Education Unions call for fully funded pay increase.

ASCL, Community, NAHT, NASUWT and NEU have issued a united call for a fully funded, inflation-plus pay increase to tackle the recruitment and retention crisis.


Unions representing the overwhelming majority of teachers and school leaders have issued a united call for a fully funded, inflation-plus pay increase as part of a restorative correction for teachers and school leaders to tackle the recruitment and retention crisis. The unions have also called for significant improvements in workload. Repairing the damage to pay and conditions is essential to address teacher shortages so is in the interests of parents and pupils, as well as of teachers and school leaders.  

The unions have called on the STRB to reject the Government’s attempts to limit it to working within the existing inadequate school funding envelope.  The Chancellor’s Spring Budget confirmed no additional funding for schools which will result in further cuts to pay, jobs and support for pupils. Real terms pay cuts, sky high workload and teacher shortages show that we desperately need additional investment to save our education service.  The unions reject the Government’s arbitrary definition of “affordability” – it takes no account of the huge cost to our education service and our economy of not properly investing in education. 

The Government refuses to face the reality of a recruitment and retention crisis caused by its own political choices to cut teacher and school leader pay and to refuse to make the additional investment needed in our education service. 

Geoff Barton, General Secretary of the Association of School and College Leaders, said: “Fourteen years of pay erosion and workload pressures have caused an increasingly damaging teacher recruitment and retention crisis. Schools are often left struggling to put teachers in front of classes. The Government must get a grip.” 

Community General Secretary Roy Rickhuss and Helen Osgood, Community's National Officer for Education and Early Years, said: "We have repeatedly warned the government that their strategy is failing. What we must do, is improve the conditions for all staff in schools: improving pay, increasing PPA time, and reducing stress and workload.  But this will only be the start. We need to retain and reward experience and celebrate all our school staff, and this will take significant investment."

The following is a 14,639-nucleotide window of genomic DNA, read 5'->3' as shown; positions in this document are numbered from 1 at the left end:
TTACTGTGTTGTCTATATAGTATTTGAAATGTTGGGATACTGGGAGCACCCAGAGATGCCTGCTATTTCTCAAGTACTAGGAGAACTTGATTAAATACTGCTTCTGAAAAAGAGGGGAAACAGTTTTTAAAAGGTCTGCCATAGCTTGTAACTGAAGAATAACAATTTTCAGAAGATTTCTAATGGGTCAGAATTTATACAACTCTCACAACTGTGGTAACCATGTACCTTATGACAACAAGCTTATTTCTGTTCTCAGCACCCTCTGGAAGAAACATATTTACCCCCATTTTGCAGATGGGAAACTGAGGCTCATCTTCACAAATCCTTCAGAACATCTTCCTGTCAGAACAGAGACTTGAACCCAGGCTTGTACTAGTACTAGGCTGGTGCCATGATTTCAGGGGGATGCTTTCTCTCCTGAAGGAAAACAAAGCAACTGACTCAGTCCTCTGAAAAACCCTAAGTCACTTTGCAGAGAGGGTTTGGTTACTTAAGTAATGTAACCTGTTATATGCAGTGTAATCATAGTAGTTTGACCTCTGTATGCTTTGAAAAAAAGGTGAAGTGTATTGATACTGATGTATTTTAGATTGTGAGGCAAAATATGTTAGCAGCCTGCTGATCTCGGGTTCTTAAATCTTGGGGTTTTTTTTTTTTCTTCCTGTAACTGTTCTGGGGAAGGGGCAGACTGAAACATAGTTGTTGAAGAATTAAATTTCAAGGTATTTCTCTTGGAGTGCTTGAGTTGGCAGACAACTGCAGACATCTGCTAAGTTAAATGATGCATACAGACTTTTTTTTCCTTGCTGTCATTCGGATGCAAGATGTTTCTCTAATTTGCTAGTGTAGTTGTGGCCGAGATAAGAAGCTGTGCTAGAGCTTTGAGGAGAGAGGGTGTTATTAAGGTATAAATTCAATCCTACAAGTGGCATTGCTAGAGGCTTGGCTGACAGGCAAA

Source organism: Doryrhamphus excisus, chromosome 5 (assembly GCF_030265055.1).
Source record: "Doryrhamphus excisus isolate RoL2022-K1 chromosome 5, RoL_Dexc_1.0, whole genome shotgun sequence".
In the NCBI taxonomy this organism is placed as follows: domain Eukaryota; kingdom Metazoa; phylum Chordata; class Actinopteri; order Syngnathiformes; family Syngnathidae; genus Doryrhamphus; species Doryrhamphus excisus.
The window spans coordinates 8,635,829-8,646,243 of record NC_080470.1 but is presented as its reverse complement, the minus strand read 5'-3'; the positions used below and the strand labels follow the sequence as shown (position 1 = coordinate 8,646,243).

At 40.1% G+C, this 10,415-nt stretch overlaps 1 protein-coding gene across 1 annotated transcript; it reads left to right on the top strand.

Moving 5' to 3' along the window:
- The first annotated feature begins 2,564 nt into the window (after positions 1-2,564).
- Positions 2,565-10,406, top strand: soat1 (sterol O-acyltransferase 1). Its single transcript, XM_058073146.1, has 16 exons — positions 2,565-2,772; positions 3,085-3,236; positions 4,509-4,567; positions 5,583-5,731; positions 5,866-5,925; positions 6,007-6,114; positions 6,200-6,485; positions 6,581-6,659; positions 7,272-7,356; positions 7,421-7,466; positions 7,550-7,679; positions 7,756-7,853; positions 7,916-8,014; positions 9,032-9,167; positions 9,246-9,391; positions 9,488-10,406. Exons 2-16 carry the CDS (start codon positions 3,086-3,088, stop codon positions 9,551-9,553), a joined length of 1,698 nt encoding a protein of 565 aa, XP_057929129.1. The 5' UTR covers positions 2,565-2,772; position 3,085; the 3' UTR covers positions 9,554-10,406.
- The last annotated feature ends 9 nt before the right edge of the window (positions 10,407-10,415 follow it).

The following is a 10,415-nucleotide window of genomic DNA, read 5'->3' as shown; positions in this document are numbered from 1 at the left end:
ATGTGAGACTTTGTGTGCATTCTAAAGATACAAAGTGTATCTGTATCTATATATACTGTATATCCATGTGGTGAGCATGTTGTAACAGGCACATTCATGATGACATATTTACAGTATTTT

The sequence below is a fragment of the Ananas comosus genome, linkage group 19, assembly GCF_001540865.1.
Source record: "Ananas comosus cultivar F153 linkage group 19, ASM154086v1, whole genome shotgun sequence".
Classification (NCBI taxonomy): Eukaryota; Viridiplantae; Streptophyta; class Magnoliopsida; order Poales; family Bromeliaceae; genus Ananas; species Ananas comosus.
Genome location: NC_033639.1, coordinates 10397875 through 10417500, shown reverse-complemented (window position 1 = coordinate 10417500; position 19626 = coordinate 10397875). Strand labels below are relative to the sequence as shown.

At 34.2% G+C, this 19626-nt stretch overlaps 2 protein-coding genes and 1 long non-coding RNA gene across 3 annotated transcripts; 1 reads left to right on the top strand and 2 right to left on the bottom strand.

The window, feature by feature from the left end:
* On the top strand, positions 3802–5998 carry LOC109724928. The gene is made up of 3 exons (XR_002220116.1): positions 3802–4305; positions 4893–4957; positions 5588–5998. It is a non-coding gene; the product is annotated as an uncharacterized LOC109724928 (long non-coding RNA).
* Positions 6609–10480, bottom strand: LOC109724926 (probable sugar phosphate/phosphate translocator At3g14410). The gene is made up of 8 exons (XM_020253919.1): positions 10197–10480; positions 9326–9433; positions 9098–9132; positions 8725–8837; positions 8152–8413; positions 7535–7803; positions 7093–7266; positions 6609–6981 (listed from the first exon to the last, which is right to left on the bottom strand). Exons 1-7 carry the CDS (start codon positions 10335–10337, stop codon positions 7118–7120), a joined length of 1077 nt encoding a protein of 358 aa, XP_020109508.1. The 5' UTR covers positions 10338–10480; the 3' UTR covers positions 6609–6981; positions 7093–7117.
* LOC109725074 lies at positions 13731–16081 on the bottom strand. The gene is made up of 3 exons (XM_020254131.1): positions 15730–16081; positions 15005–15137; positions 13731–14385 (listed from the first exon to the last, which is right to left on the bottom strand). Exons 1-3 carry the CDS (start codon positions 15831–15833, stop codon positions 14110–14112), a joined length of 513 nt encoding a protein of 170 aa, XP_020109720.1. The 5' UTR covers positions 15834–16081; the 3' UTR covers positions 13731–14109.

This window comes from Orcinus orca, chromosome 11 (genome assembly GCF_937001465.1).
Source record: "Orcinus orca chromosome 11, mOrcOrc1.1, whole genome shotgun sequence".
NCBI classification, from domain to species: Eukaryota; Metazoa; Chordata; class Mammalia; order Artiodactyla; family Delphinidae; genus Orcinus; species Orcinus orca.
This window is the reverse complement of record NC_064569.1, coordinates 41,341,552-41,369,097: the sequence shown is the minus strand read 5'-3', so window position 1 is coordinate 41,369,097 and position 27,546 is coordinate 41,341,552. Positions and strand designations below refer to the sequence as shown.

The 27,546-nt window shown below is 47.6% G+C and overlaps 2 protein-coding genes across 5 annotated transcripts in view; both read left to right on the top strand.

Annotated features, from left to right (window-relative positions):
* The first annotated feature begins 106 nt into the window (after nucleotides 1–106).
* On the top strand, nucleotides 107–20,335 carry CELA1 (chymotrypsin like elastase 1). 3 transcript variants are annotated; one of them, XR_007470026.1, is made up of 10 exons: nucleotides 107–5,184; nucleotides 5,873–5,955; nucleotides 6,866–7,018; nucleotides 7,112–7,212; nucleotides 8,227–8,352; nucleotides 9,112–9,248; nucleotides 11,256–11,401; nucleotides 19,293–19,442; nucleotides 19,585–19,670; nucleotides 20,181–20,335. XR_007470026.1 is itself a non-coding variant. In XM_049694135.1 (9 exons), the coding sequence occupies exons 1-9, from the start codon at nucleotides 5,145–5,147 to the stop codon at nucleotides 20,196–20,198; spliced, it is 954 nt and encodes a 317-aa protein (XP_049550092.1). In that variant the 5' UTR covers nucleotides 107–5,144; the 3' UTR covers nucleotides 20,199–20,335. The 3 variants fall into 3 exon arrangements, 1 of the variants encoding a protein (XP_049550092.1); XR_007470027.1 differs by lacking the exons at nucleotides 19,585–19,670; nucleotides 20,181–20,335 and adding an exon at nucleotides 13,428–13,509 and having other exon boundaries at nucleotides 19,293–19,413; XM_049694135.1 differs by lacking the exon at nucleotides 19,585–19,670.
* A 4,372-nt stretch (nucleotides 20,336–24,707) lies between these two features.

Paul Whiteman, General Secretary of the school leaders’ union, the NAHT, said: “Pay in schools has fallen off a cliff since 2010, and leaders are at their wits' end trying to get the staff they need. The recruitment and retention crisis is fuelling a crushing workload - leaders are forced to make class sizes bigger, have no choice but to ask teachers to cover unfamiliar subjects and often have to cover lessons themselves. There simply won't be enough leaders and teachers to give children the education they deserve – over half of leaders are looking to leave the profession, and few senior teachers aspire to headship because of the pressures.” 

Dr Patrick Roach, General Secretary, NASUWT – The Teachers’ Union, said: “The Government’s approach to pay over the past 14 years has systematically failed. The country’s schools are in crisis. There
is a crisis of teacher supply and pay is a central factor. Unless and until the depth of this crisis is recognised, and a commitment made to use the pay mechanism to restore the status of teachers, schools will not be able to recruit the teachers and headteachers they need to meet the needs of all children and young people.” 

Daniel Kebede, General Secretary of the National Education Union, said: “We have had enough of the Government underfunding education. The evidence is clear – our education service needs urgent significant additional investment to secure a major correction in teacher pay and improvements to workload, so that we properly value teachers and school leaders and fix the recruitment and retention crisis.”

Pay awards

Teachers' pay awards and the School Teachers Review Body

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